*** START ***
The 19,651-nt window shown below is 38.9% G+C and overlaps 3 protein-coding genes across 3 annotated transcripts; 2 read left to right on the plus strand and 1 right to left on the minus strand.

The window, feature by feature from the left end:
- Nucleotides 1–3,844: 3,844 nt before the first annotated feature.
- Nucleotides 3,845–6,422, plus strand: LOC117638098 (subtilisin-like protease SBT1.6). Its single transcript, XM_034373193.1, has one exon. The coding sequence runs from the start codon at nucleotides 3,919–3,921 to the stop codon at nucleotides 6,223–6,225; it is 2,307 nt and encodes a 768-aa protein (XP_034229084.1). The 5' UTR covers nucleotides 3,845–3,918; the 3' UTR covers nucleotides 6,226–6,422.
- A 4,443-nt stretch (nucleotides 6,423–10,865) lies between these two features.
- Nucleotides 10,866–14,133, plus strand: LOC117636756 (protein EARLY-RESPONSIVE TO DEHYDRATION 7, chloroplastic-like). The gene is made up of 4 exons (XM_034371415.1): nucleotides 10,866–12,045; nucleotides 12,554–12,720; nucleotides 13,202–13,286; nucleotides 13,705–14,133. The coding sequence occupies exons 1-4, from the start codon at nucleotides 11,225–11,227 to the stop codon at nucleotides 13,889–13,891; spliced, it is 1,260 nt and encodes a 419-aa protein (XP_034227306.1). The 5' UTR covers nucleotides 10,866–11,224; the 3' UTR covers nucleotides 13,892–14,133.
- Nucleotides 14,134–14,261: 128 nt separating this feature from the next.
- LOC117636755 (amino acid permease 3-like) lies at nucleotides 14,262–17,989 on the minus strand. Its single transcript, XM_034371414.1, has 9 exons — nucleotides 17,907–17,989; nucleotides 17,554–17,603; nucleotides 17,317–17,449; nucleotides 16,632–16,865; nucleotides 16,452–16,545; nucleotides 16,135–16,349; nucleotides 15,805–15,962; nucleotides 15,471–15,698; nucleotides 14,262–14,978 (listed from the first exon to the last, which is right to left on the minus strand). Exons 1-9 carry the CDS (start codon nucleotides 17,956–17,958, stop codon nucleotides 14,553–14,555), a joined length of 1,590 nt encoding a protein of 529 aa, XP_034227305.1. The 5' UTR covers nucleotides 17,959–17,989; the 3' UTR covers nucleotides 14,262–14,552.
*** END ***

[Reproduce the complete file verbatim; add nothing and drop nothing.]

The 19,651-nt window shown below is 38.9% G+C and overlaps 3 protein-coding genes across 3 annotated transcripts; 2 read left to right on the plus strand and 1 right to left on the minus strand.

The window, feature by feature from the left end:
- Nucleotides 1–3,844: 3,844 nt before the first annotated feature.
- Nucleotides 3,845–6,422, plus strand: LOC117638098 (subtilisin-like protease SBT1.6). Its single transcript, XM_034373193.1, has one exon. The coding sequence runs from the start codon at nucleotides 3,919–3,921 to the stop codon at nucleotides 6,223–6,225; it is 2,307 nt and encodes a 768-aa protein (XP_034229084.1). The 5' UTR covers nucleotides 3,845–3,918; the 3' UTR covers nucleotides 6,226–6,422.
- A 4,443-nt stretch (nucleotides 6,423–10,865) lies between these two features.
- Nucleotides 10,866–14,133, plus strand: LOC117636756 (protein EARLY-RESPONSIVE TO DEHYDRATION 7, chloroplastic-like). The gene is made up of 4 exons (XM_034371415.1): nucleotides 10,866–12,045; nucleotides 12,554–12,720; nucleotides 13,202–13,286; nucleotides 13,705–14,133. The coding sequence occupies exons 1-4, from the start codon at nucleotides 11,225–11,227 to the stop codon at nucleotides 13,889–13,891; spliced, it is 1,260 nt and encodes a 419-aa protein (XP_034227306.1). The 5' UTR covers nucleotides 10,866–11,224; the 3' UTR covers nucleotides 13,892–14,133.
- Nucleotides 14,134–14,261: 128 nt separating this feature from the next.
- LOC117636755 (amino acid permease 3-like) lies at nucleotides 14,262–17,989 on the minus strand. Its single transcript, XM_034371414.1, has 9 exons — nucleotides 17,907–17,989; nucleotides 17,554–17,603; nucleotides 17,317–17,449; nucleotides 16,632–16,865; nucleotides 16,452–16,545; nucleotides 16,135–16,349; nucleotides 15,805–15,962; nucleotides 15,471–15,698; nucleotides 14,262–14,978 (listed from the first exon to the last, which is right to left on the minus strand). Exons 1-9 carry the CDS (start codon nucleotides 17,956–17,958, stop codon nucleotides 14,553–14,555), a joined length of 1,590 nt encoding a protein of 529 aa, XP_034227305.1. The 5' UTR covers nucleotides 17,959–17,989; the 3' UTR covers nucleotides 14,262–14,552.